Other symptoms of ASD can include:

  • repetitive behaviors
  • focused or very specific interests
  • hyperactive, impulsive, or inattentive behaviors
  • epilepsy or another seizure disorder
  • particular eating or sleeping habits
  • gastrointestinal issues
  • anxiety, stress, or worry
  • a lack of fear or more fear than expected
  • unique mood or emotional reactions
  • being more or less sensitive than others to certain sensory stimuli, such as light, sound, textures, or temperature
  • sleep problems
  • irritability

Diagnosing ASD in adults

ASD is a developmental disorder, meaning that it can appear during the developmental period of life, including during childhood.

Autistic adults have always had ASD, but they may not have received a diagnosis previously in life. This may be due to experiencing certain factors that impeded diagnosis.

Challenges for diagnosis in adults

There are no diagnostic tests for ASD that focus exclusively on adults. Many diagnostic tools and criteria for ASD focus on development and symptoms in children.

Additional challenges in diagnosing ASD in adults may include:

  • a lack of recognition of symptoms by clinicians and others
  • experiencing symptoms that are not obviously from ASD
  • the person having devised ways to address their challenges alone, such as by masking their symptoms and trying to pass as neurotypical
  • financial, social, and emotional barriers to accessing assessment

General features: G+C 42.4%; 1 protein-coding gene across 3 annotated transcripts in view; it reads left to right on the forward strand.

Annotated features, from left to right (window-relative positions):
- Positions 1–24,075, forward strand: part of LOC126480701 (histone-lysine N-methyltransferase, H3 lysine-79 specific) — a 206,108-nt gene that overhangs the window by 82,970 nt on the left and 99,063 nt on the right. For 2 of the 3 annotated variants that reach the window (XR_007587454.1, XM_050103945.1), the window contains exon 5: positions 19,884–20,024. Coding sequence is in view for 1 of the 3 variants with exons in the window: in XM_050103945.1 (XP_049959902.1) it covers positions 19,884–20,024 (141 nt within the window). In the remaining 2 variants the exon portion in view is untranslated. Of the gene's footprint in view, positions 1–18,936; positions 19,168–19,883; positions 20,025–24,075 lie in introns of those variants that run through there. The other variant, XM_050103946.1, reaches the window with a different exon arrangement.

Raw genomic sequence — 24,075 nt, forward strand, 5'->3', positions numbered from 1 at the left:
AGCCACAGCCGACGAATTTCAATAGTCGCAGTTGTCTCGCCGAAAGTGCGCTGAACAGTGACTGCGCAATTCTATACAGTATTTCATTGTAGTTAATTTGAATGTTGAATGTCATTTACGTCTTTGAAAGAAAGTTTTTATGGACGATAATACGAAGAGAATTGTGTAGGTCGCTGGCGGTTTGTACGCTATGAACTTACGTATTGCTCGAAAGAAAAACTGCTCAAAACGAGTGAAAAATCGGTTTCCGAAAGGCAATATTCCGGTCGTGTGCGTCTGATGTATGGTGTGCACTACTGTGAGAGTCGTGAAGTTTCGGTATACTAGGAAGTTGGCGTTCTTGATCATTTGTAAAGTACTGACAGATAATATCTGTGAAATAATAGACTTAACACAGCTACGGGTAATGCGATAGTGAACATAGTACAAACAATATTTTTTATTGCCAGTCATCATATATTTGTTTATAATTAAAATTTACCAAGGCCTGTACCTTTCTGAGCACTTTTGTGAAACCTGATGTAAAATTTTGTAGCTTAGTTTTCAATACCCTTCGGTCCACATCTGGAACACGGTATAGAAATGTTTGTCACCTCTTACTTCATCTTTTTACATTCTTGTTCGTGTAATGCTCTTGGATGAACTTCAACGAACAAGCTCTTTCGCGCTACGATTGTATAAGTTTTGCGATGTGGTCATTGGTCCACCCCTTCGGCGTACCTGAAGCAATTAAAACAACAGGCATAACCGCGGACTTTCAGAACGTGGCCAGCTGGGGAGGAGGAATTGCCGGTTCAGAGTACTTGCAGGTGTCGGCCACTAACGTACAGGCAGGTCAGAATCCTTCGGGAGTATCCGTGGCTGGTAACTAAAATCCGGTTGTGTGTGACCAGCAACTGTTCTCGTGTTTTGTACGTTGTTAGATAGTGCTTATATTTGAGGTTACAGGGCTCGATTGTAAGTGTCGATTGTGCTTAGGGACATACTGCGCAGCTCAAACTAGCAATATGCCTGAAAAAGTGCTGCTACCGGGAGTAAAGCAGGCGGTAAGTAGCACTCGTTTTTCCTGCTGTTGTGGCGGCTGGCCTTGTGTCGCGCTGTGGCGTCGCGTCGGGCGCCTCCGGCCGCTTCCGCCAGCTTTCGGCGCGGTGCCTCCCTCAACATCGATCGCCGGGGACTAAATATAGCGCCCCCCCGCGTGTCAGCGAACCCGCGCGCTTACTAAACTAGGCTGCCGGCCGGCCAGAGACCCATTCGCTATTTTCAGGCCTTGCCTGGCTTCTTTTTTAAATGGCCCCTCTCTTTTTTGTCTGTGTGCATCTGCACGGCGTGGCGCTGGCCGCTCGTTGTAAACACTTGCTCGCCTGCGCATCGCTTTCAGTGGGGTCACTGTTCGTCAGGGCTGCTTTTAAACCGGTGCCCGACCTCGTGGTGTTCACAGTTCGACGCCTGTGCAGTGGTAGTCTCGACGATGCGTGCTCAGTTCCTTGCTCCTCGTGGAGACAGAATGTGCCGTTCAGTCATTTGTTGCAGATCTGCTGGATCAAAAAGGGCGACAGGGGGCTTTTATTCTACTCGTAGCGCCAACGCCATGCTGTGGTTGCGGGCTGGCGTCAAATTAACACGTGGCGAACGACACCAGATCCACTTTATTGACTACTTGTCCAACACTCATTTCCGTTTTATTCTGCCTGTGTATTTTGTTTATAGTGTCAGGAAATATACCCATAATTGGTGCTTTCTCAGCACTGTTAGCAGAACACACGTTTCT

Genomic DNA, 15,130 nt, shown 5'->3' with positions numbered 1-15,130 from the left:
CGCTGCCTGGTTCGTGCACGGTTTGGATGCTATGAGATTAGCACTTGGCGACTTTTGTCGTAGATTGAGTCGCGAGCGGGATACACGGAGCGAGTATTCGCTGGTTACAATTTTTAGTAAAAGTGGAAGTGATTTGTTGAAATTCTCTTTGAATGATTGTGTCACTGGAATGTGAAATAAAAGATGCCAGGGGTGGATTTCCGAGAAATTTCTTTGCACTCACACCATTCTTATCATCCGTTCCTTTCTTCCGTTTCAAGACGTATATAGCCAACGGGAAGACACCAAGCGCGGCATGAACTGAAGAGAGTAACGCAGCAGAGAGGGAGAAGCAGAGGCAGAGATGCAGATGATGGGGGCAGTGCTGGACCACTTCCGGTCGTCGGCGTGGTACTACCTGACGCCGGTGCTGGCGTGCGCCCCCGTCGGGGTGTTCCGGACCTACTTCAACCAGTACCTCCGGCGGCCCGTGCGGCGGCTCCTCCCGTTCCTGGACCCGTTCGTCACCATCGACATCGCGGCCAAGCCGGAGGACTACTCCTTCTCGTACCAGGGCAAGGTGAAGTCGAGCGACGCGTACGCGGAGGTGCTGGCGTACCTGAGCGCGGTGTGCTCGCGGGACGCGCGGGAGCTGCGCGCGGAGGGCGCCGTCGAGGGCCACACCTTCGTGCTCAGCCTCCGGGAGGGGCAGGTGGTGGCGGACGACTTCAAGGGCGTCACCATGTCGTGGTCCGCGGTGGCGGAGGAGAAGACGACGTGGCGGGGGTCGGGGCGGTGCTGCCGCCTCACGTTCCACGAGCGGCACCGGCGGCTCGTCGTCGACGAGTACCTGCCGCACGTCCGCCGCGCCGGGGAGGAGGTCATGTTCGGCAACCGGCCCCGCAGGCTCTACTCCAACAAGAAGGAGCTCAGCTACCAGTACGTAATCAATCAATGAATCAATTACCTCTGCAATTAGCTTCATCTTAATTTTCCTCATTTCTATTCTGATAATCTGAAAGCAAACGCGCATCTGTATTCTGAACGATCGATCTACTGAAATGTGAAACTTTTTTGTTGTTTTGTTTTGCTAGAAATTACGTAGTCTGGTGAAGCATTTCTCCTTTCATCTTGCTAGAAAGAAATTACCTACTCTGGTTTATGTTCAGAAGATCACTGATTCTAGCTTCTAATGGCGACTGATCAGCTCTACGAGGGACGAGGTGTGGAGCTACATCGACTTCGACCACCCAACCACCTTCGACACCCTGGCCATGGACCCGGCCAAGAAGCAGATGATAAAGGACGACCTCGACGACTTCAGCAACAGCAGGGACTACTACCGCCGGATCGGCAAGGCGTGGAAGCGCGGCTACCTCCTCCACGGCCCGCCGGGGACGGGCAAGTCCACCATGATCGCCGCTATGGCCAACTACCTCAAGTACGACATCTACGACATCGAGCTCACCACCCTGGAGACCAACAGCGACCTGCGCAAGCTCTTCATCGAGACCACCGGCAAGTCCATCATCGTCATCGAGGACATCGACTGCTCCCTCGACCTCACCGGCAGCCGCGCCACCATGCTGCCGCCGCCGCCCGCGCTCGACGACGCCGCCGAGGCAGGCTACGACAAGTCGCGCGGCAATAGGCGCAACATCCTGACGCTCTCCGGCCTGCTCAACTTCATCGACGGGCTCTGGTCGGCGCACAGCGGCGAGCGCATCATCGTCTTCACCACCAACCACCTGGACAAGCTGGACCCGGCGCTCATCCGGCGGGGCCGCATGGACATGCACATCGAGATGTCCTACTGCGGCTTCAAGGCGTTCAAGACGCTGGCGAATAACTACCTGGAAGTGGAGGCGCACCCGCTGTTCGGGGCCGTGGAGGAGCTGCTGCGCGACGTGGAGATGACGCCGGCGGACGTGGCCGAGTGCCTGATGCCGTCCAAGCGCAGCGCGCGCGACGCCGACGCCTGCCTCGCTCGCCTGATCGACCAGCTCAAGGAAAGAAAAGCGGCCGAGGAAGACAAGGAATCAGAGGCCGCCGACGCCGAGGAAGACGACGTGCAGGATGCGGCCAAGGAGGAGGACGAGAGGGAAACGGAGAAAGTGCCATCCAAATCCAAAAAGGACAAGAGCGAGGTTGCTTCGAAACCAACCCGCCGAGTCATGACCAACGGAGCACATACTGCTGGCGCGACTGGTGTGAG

• receiving a different diagnosis that could plausibly explain some of the symptoms they experience

A 2021 review of the diagnosis and management of ASD in adults outlines that many autistic adults also experience social and economic factors that exclude them from accessible healthcare, education, and social support.

Diagnostic bias may also affect certain groups of autistic people.

These factors may contribute to an autistic person reaching adulthood without receiving a clinical diagnosis.

Some people do not seek a medical diagnosis

ASD is diverse. Autistic people can have widely varying experiences, and not all autistic people will view their condition in the same way.

Some people may not view their condition as a disorder that requires treatment. Instead, they may prefer to focus on addressing any environmental and social factors that affect their experience. Because of this, some people may not feel that a clinical diagnosis is necessary.

Many people also choose to conduct their own research and seek their own sources of support.

This can be especially important for certain groups, as there is less investigation into ASD and ASD diagnosis, symptoms, and support for those in underrepresented groups, including LGBTQIA+ people and People of Color.

Diagnosis developments

Factors including changes in awareness and the development of diagnostic criteria and professional practices mean that autism diagnoses in adults are becoming more and more common.

Clinicians may make a diagnosis in an adult with a combination of in-person observation, questioning, and a medical history.